The future chicken coop is progressing. I installed the windows and door with the help of a friend. Just outside of Atlanta there is a large employee owned window manufacturer and they custom manufacture windows which are occasionally returned because of wrong specs, finish, customer couldn’t pay etc. Nothing actually wrong with the windows. These returned windows are stored separately and are advertised on Craig’s list. I bought 6 of these windows (dimensions 4 ft by 4 ft) for about $50 to $60 each, and now I am putting them to use.
Incidentally, the coop building will be used for more than just the chickens. I intend this year to propagate cuttings of various fruit trees and berries and a ledge along the south facing windows will be a good spot for the cuttings, once they have rooted. I read in a permaculture book that CO2 from the chickens will also help plants stored in this area. However, no vegetables for concern of contamination – they will be grown under cover or in the greenhouse.
I found the exterior door for the coop at the local thrift store for $8. It really didn’t make sense buying an exterior door for >$100 from one of the big box DIY stores.
Click to see details of the finished coop.
A simple fix
I have a Sears industrial circular saw purchased in the 80’s which has provided excellent service. Recently it would fail to start and I overcame this by turning the saw blade a few inches. Eventually it wouldn’t start at all and I figured it was time to replace the brushes. This usually is the problem when a motor won’t start initially but then starts after you slightly turn the part driven by the motor (or at least in my experience this has been the case). I downloaded the parts diagram, found the part #, found the cheapest supplier (you have to combine part price with shipping cost since the latter can vary greatly) and ordered the part. Except, a few days later the supplier fessed up they didn’t have the part and credited me (they shouldn’t have charged me until they had shipped, but I got the credit). So I paid more, got the part, opened up the saw and replaced the brushes – the whole procedure took less than 10 minutes. There are two brushes and when I removed the first it looked fine and I had real misgivings about my diagnosis. However, as you can see from the photo the second brush was completely worn. And – the saw now works fine and just in time, since I needed it to cut the 4 ft by 8 ft sheathing.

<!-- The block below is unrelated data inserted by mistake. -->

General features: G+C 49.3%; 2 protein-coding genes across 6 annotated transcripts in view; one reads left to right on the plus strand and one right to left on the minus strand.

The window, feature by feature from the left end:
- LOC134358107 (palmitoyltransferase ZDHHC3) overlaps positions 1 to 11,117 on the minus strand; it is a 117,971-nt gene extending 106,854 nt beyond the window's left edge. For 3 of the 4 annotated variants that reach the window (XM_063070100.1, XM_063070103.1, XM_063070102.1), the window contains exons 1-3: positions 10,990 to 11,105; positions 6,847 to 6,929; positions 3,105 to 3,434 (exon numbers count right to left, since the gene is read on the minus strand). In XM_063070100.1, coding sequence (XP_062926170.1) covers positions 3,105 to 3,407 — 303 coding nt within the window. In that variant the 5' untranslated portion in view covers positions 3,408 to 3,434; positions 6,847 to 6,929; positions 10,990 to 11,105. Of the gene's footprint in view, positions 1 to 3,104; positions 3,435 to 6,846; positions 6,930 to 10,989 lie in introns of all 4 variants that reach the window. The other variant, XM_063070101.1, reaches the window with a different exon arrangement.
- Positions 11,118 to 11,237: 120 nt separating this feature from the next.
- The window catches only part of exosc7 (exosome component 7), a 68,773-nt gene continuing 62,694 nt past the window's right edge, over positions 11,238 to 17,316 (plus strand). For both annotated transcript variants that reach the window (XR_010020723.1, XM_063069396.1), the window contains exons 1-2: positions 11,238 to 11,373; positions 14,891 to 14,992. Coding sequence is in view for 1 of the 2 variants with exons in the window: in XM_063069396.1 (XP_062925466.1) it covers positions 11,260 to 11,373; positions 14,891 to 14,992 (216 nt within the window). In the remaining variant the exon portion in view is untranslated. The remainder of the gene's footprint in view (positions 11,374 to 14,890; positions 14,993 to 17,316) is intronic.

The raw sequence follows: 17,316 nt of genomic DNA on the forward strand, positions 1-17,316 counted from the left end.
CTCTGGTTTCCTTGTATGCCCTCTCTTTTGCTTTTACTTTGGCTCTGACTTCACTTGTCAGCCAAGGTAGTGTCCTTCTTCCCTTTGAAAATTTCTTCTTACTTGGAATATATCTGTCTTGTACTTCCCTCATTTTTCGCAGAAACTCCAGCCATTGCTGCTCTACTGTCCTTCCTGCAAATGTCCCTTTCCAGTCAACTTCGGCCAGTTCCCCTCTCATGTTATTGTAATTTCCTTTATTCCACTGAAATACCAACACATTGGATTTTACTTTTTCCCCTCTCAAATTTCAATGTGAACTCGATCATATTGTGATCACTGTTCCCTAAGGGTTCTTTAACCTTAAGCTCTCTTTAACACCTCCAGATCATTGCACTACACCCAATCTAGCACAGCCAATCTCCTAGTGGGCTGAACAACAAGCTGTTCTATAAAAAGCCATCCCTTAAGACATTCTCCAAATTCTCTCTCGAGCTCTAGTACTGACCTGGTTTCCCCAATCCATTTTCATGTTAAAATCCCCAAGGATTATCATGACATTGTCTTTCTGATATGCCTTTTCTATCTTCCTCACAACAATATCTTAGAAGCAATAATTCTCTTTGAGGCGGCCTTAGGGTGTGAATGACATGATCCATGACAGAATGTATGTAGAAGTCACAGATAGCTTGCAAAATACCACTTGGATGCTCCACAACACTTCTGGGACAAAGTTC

I am seeing more and more mushrooms in the woods following the recent rains. The young mushrooms are rounded at the top and then, when they release their spores they open up and become flat at the top.
I am becoming increasing interested in permaculture. A few years ago I read the book by Bill Mollison but, though I understood the concepts, they did not resonate with me. Last year I read The One Straw Revolution by Fukuoka and I just finished the permaculture book by Sepp Holzer and am working my way through Gaia’s Garden by Hemenway, which is excellently written. Since I acquired the property I have been doing more than just organic gardening – my contour ditches, my allowing natural growth to overtake the mown areas, my working in the woods – these various projects are neatly encompassed by the permaculture approach. Next step is for me to go on a PDC (permaculture design course). Below is a photo showing fall colors in the opening I cleared in the woods (the “edge” in permaculture):